Transgression in 2011

In 2011, Lydd Airport's owners, seeking to expand the airport, gave gifts to councillors that the councillors did not declare.[5]

Third tier

This consists of town councils in Folkestone, Hythe, New Romney, Lydd and Hawkinge; and the following parish councils:[6]

(M) Parishes marked thus are served by a parish meeting, not a parish council


Shepway occupies the most southerly part of Kent. It is bounded on the north by Ashford and Canterbury Districts; on the east by Dover District and on the south by the Strait of Dover. The Romney and Walland Marshes cover a good deal of its area to the west; where the North Downs begin to reach the sea there is much more in the way of settlement. The four towns in the District are all located along the coast.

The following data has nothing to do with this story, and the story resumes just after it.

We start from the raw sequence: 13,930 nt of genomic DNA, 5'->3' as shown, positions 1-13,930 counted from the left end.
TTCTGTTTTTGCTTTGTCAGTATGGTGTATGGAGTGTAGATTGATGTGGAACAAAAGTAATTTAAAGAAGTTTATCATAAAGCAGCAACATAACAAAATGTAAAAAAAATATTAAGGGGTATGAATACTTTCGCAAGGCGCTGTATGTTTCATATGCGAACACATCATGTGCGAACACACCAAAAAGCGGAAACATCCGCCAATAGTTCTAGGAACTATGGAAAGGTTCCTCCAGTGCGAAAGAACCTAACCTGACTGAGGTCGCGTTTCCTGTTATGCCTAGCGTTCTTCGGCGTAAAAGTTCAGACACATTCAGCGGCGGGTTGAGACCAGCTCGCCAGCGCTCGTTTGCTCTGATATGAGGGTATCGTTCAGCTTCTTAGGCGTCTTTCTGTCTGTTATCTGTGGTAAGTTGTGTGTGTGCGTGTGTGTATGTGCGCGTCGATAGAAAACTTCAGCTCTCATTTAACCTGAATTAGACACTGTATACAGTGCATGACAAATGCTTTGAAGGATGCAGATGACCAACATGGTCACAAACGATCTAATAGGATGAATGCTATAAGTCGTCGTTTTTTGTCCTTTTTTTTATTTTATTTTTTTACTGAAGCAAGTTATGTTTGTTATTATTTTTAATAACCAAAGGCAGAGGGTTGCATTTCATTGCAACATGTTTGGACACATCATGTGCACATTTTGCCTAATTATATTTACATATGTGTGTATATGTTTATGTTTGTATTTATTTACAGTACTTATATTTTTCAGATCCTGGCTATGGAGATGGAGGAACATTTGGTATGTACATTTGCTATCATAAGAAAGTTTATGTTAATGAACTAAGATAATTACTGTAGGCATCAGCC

Climate in this area has mild differences between highs and lows, and there is adequate rainfall year round. The Köppen Climate Classification subtype for this climate is "Cfb" (Marine West Coast Climate/Oceanic climate).[7]

Climate data for Shepway, UK
Month Jan Feb Mar Apr May Jun Jul Aug Sep Oct Nov Dec Year
Average high °C (°F) 8
Average low °C (°F) 3
Average precipitation mm (inches) 38
Source: Weatherbase [8]

History of Shepway

Shepway was an ancient division of Kent and originated, probably in the 6th Century, during the Jutish colonisation.[9] It was originally named Lympne, but by the thirteenth century its name was changed to Shepway. It was one of the seven original lathes of Kent and remained after that number was reduced to five. Like the other lathes it contained several hundreds.[10]

Map showing Shepway in 1900 compared with Shepway in 1974, with the parishes now in Dover and Ashford Districts so indicated